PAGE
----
[iDC] Labor in Second Life
info at pan-o-matic.com
Thu Jul 9 17:25:08 UTC 2009
On Jul 9, 2009, at 12:33 AM, Michael H Goldhaber wrote:
> This is certainly an entertaining report, but what of its wider
OMG is it art? But maybe it's more about the "construction of value
through immaterial labor" specific to SL?
> A second question: Did it occur to you to advertise on Craigslist for
> SL builders? Wouldn't that have simplified the work you had to do, or
> is the difficulty part of the work?
What does it mean to maintain the "purity" of staying within the
confines of one medium or world similar to an ethnographic study in
order to fully explore and attempt to understand it's parameters and
culture? And how does it change the cultural context of each when the
two converge and create a recombinant mashup style virtual labor pool?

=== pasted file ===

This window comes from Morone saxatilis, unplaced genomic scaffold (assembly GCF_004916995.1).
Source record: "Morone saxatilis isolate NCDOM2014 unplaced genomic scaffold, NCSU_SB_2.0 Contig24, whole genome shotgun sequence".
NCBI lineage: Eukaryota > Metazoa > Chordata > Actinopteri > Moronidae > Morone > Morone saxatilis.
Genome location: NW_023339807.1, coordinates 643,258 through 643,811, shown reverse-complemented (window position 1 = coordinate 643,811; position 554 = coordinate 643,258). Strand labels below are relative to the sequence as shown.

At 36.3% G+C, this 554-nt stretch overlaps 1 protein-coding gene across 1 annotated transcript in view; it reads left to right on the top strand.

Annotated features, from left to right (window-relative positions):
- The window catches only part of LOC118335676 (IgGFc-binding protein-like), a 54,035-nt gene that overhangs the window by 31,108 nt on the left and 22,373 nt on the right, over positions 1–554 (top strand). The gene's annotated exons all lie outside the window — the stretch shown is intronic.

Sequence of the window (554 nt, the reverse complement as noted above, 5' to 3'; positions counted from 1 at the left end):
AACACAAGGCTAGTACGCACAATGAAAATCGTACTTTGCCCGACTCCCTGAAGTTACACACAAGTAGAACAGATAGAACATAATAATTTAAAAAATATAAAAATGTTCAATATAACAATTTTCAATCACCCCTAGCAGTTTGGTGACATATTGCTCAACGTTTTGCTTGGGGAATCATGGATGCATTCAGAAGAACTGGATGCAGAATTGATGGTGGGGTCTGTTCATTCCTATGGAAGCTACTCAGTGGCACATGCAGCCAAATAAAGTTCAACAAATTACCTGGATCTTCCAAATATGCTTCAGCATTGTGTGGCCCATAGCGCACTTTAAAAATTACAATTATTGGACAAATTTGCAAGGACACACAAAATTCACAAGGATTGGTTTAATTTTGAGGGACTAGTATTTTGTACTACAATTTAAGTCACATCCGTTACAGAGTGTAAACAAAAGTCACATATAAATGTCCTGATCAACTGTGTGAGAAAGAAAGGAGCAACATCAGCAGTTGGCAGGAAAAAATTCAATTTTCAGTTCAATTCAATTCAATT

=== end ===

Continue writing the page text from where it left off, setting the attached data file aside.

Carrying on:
> My main question, then, is why did your builders in Second Life insist
> on being paid anything at all, even in Linden money? Is that a
> constraint of SL itself, an artifact of your pitch, or a statement of
> who takes part in SL? Did you ask for collaborators for your project,
> or even for volunteers? Did you try to explain your purposes in
> compelling ways? I see you acknowledged the builders on your website,
> and they wanted that. Could it be they wanted the attention that
> would bring?
For the most part builders in SL take SL seriously and treat their 2nd
lives with the same integrity as their first, or shall we say their
"real" lives. As Scott stated they adhere to the puritan work ethic.
Maybe that can be considered the "gaming" aspect of SL. No cheating –
unless you impersonate Madoff and get away with it.
Jeff Crouse and I experienced this ethical mind set throughout the
Invisible Threads project. Workers wanted a good, decent job doing
work they could feel proud of and our little sweatshop factory